New cures are regularly being found. That can be a good or bad thing. For example, you might look at encouraging new research in the area of curing hearing loss and you decide you don’t really need to be all that cautious. By the time you start exhibiting symptoms of hearing loss, you think, they’ll have discovered the cure for deafness.
That’s not a good idea. Obviously, protecting your hearing now while it’s still healthy would be the smarter choice. Scientists are making some remarkable strides when it comes to treating hearing loss though, including some possible cures in the future.
It’s no fun to lose your hearing
Hearing loss is just something that occurs. It’s not necessarily because of something you did wrong. It just… is. But developing hearing loss has some major drawbacks. Your social life, general wellness, and mental health can be significantly affected by hearing loss, not to mention your inability to hear what’s taking place around you. Untreated hearing loss can even result in an increased risk of depression and dementia. There’s lots of evidence to link neglected hearing loss to issues like social isolation.
Hearing loss is, generally speaking, a degenerative and chronic condition. So, as time passes, it will keep getting worse and there isn’t any cure. That’s not true for every form of hearing loss, but more on that in a bit. But “no cure” isn’t the same as “no treatment”.
If you come see us, we can help slow down the development of your hearing loss and protect your current levels of hearing. Hearing aids are frequently the form of treatment that will be most ideal for most kinds of hearing loss. So, for most individuals, there’s no cure, but there are treatments. And your quality of life will be greatly improved by these treatments.
Two types of hearing loss
There are differences in kinds of hearing loss. There are two primary categories of hearing loss. You can treat one and the other can be cured. Here’s how it breaks down:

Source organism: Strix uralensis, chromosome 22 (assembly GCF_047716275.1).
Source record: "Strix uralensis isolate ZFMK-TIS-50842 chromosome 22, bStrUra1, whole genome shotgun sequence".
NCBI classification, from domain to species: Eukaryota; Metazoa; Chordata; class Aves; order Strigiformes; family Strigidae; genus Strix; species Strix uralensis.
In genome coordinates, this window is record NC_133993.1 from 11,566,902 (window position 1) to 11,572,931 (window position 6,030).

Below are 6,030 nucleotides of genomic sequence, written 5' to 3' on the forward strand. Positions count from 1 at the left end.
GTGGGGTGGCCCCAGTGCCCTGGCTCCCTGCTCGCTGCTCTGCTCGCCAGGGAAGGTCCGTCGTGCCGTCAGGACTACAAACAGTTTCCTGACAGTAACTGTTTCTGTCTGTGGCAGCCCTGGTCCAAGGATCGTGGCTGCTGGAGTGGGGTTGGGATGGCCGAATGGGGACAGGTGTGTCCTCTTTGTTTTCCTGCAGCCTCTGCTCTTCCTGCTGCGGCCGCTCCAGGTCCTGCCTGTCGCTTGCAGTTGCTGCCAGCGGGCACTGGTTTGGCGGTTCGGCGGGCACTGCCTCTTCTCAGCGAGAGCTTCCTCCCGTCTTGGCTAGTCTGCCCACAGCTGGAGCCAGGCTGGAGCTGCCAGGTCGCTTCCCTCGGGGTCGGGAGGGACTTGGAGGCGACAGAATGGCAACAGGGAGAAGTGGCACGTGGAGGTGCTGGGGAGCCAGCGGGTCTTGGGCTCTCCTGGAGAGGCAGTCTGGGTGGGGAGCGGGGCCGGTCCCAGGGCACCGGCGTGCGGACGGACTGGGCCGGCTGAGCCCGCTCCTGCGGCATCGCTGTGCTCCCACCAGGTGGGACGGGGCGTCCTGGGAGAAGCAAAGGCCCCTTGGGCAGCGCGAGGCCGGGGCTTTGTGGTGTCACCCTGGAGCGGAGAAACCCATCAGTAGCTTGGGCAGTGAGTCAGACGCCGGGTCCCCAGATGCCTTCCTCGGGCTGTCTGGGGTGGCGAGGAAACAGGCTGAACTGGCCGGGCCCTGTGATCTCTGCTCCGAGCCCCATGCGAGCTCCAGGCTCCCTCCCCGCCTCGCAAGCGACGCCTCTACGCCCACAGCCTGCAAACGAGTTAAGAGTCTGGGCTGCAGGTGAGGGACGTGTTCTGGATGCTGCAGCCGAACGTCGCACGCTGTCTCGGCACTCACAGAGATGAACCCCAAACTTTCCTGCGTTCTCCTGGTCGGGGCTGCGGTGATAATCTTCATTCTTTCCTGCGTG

- Conductive hearing loss: When the ear canal gets obstructed by something, you get this kind of hearing loss. Maybe it’s a clump of earwax (a bit gross, but it happens). Possibly, an ear infection is causing inflammation. Whatever the cause, there’s something physically stopping sound waves from moving up to your inner ear. This kind of hearing loss can indeed be cured, typically by removing the obstruction (or treating whatever is creating the obstruction in the first place).
- Sensorineural hearing loss: This is the more irreversible form of hearing loss. Vibrations in the air are sensed by tiny hairs in your ears called stereocilia. These vibrations can be translated to sound by your brain. Unfortunately, these hairs are destroyed as you go through life, usually by exceedingly loud noises. And these hairs stop functioning after they get damaged. And when this happens your ability to hear becomes diminished. There’s presently no way to repair these hairs, and your body doesn’t make new ones naturally. When you lose them, it’s forever.
Treatments for sensorineural hearing loss
Just because sensorineural hearing loss is permanent doesn’t mean it can’t be managed. Given your loss of hearing, allowing you to hear as much as possible is the purpose of treatment. The goal is to help you hear discussions, increase your situational awareness, and keep you functioning independently through life.